The House of Representatives approved on Tuesday the controversial 89-article, Non-Governmental Organisations (NGO) Law. It was drafted by members of parliament after they turned a blind eye to another bill drafted by the government.
The leaked bill that was drafted by the government was heavily criticised by human rights groups; however, the bill drafted by parliament was stricter and included prison sentences of up to five years.
The approved bill bans any NGO activities that are not regulated by the terms of the bill; it further limited their work to social work and developmental fields. A prison sentence of up to five years will be handed down in case of violation.
One of the most controversial provisions in the bill was the overseeing of NGOs by security agencies, including the General Intelligence and the Ministry of Interior. Activists were demanding to be monitored by the judiciary system.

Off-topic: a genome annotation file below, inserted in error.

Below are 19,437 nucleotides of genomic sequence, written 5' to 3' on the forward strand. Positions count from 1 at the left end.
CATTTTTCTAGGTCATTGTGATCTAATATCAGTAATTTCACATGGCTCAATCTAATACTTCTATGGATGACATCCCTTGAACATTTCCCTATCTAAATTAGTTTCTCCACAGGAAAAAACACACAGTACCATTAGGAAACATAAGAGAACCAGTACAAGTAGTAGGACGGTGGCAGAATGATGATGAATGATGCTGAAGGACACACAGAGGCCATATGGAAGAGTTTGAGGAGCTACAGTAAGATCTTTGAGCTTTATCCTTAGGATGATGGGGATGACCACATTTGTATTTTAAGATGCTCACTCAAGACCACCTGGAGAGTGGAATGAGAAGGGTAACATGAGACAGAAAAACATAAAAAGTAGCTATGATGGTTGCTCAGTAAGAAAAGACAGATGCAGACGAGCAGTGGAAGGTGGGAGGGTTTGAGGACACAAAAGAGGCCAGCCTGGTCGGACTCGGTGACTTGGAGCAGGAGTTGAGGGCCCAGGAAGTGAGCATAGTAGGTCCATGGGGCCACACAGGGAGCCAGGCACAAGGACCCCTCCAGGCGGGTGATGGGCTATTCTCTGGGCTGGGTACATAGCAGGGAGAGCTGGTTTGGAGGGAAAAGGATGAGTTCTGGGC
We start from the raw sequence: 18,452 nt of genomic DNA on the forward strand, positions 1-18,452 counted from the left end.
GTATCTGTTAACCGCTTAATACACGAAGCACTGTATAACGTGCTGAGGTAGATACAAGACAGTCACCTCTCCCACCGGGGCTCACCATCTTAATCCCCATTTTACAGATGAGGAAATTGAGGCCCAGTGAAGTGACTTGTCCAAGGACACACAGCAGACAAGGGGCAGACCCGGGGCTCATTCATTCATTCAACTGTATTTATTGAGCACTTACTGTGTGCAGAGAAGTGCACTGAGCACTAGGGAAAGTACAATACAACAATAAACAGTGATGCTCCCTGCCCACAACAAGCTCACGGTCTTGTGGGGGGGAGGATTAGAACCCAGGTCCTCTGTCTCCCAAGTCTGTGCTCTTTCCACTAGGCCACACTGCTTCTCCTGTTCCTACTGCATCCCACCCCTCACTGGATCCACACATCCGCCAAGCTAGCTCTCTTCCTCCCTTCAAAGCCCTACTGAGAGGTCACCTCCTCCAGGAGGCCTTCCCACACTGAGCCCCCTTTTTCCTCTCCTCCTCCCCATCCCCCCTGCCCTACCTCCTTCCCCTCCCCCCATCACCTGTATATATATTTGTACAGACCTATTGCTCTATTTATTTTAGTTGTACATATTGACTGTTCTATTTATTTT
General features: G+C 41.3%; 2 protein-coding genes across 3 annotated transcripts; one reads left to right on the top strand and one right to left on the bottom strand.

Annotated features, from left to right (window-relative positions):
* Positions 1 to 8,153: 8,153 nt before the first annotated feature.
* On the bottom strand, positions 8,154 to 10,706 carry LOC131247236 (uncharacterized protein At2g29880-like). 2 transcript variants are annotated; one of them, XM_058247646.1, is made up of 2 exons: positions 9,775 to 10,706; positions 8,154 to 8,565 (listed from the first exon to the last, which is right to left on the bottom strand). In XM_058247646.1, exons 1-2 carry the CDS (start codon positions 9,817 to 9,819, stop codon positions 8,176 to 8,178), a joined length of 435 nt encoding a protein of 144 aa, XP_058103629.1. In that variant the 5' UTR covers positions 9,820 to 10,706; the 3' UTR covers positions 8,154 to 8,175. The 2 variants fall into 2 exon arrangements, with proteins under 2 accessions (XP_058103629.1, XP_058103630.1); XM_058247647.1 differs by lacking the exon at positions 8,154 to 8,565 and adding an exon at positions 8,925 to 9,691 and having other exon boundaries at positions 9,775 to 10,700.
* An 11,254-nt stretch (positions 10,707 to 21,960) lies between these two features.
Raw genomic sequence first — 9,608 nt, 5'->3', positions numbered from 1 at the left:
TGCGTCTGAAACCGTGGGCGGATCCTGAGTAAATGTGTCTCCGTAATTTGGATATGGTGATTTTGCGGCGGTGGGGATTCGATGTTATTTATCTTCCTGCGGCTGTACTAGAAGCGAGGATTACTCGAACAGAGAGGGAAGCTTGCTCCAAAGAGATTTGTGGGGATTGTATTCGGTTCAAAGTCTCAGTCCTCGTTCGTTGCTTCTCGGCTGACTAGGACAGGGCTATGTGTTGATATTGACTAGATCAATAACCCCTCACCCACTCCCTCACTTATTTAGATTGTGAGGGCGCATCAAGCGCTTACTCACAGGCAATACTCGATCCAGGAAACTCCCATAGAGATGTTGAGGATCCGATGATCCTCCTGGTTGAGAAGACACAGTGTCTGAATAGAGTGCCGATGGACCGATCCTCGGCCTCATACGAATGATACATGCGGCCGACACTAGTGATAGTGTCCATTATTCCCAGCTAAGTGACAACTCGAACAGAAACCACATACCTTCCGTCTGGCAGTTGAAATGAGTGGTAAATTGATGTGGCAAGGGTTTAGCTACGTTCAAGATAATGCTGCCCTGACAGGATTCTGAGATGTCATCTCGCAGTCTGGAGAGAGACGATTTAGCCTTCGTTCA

Human rights lawyer and executive director of the Arabic Network for Human Rights Information Gamal Eid had previously told Daily News Egypt that the National Security apparatus was definitely involved in the creation of the draft law.
Eid added that the bill gives the security apparatus complete authority over the work of NGOs, and it will be responsible for accepting or rejecting the funding of NGOs and may even close the NGO without a court ruling.
According to the Egyptian Constitution, NGOs can be formed with no prior approval from authorities; however, the bill stipulates that the NGO may be dissolved if their practices don’t comply with the suggested bill.
In 2011, prosecutors, backed by the police, stormed the offices of about 17 local and international NGOs and opened the “NGOs foreign funding” case against them. This case was recently reopened and resulted in freezing the assets of several activists, including Eid.